Mother’s Day. It started as an effort to reunite the North and South after the Civil War, led in large part by a woman named Ann Reeves Jarvis. She organized picnics and other opportunities for mothers from both sides of the conflict to come together in friendship and peace.
Her daughter, Anna Jarvis, “never had children of her own, but the 1905 death of her own mother inspired her to organize the first Mother’s Day observances in 1908.” Her focus was on appreciating one’s own mother, not mothers in general (hence the careful placement of the apostrophe).*
Sometimes I think that King Solomon must have been familiar with Facebook. I’ve been reading through Proverbs. Solomon may have written down his wisdom thousands of years ago, but it’s anything but out of date. In fact, some proverbs apply more now than ever before.
Is outrage a Christian value? Maybe it depends on what we’re outraged about. In the current political climate, it seems the entire nation is outraged—or at least a very vocal portion. I’ve seen post after post urging us to “stay outraged” until things go our way. But is outrage a good thing? When is outrage appropriate?
It depends on what we mean by outrage. So that we’re all on the same page, let’s see how the dictionary defines it:
- An act of wanton cruelty or violence; any gross violation of law or decency.
- Anything that strongly offends, insults, or affronts the feelings.
- A powerful feeling of resentment or anger aroused by something perceived as an injury, insult, or injustice.
Synonyms include: indignation, fury, anger, rage, disapproval, wrath, and resentment.
What says Valentine’s Day better than a box of conversation hearts? I have happy childhood memories of opening my sack lunch and finding a box of candy with sayings such as “BE COOL,” “TRUE LOVE,” and of course, “I ♥ YOU.” My friends and I would share giggles over “MARRY ME” and “FIRST KISS,” and assumed that “PUPPY LOVE” affirmed our affinity for young dogs.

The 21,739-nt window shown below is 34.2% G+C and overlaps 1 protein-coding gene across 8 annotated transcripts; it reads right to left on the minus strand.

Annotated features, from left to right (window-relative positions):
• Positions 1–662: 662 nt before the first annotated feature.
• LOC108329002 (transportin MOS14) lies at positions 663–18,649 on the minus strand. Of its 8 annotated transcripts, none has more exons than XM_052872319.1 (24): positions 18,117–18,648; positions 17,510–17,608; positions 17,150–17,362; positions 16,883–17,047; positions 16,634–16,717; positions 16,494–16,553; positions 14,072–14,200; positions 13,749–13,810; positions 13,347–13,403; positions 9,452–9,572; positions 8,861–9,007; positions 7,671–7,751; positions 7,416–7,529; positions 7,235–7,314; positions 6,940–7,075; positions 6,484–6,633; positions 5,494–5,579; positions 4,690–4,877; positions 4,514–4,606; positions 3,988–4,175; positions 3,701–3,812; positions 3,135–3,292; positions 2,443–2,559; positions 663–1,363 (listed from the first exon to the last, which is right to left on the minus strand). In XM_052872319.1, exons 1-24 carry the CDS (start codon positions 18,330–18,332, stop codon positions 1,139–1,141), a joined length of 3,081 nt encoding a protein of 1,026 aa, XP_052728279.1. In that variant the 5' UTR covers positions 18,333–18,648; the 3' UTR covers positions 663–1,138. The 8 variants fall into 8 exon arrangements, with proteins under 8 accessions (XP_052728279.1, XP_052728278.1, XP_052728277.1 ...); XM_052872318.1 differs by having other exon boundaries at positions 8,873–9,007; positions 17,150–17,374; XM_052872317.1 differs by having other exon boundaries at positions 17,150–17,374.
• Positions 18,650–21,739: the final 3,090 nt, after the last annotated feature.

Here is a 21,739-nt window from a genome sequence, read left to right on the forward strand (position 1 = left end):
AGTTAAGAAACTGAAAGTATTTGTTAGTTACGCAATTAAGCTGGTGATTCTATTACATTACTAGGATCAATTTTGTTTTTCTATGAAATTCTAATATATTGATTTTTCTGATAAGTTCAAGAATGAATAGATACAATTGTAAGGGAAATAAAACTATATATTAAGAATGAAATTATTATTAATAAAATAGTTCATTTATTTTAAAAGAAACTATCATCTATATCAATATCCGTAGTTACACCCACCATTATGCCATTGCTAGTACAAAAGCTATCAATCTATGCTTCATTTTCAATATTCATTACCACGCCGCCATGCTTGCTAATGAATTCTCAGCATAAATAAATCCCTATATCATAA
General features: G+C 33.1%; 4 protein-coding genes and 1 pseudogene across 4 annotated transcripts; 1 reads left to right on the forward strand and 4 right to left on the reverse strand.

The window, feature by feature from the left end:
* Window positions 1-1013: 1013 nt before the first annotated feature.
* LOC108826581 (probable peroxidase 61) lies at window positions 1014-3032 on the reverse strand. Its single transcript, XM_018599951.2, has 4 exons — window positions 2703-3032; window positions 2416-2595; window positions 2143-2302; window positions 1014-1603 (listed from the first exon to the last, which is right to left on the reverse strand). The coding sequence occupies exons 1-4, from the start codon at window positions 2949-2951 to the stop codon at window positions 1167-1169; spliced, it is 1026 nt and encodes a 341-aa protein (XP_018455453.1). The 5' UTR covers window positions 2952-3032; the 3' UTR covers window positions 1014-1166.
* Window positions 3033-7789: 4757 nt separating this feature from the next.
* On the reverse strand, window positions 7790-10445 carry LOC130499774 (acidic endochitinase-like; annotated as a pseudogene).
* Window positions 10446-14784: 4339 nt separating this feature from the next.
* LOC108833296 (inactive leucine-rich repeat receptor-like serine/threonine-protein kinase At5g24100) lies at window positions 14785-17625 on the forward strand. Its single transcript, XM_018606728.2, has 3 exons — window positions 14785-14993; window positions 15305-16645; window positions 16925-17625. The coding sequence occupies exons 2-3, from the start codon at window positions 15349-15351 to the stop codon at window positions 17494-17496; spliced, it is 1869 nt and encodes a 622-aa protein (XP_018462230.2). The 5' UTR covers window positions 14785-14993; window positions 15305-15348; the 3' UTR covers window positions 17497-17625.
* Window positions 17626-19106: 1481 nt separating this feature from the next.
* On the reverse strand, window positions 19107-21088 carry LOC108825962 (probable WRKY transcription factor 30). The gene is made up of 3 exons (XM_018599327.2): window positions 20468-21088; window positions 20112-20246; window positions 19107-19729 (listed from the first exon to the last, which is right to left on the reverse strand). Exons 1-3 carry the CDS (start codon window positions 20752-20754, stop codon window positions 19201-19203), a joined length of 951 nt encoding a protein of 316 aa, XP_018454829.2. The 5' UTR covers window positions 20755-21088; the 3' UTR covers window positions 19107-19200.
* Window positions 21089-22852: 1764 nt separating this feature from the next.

As I’m sure you’ve noticed, it’s open season on conservative Christians. Over the past year I’ve “unfollowed” a number of Facebook so-called friends because I got tired of being attacked. I know that none of it was personal, but it still hurt. Deciding that I don’t need this kind of negativity in my life, I stopped exposing myself to it.
But then I started wondering. When is it appropriate to speak up?
As the holidays approach, we’re all trying to find True Meaning amid the spending and the gathering, the sugar highs and exhausted lows. I had been thinking about the coming Christmas season when I received this little list from a well-meaning friend. These are all good things, no doubt. But as I read the list, that annoying little red flag started waving at me. Will they truly make Christmas more meaningful? I hate to bah humbug, but there are some assumptions made here that I take issue with.
You’re a good, good Father…
It’s a song we sing often at our church. I love the simplicity behind the lyrics—God is a good Father who loves us, His children. With Father’s Day this weekend, I’ve had that song running through my head, and I started wondering—what makes a good Father? When the Bible says that God is our Father, what does that entail?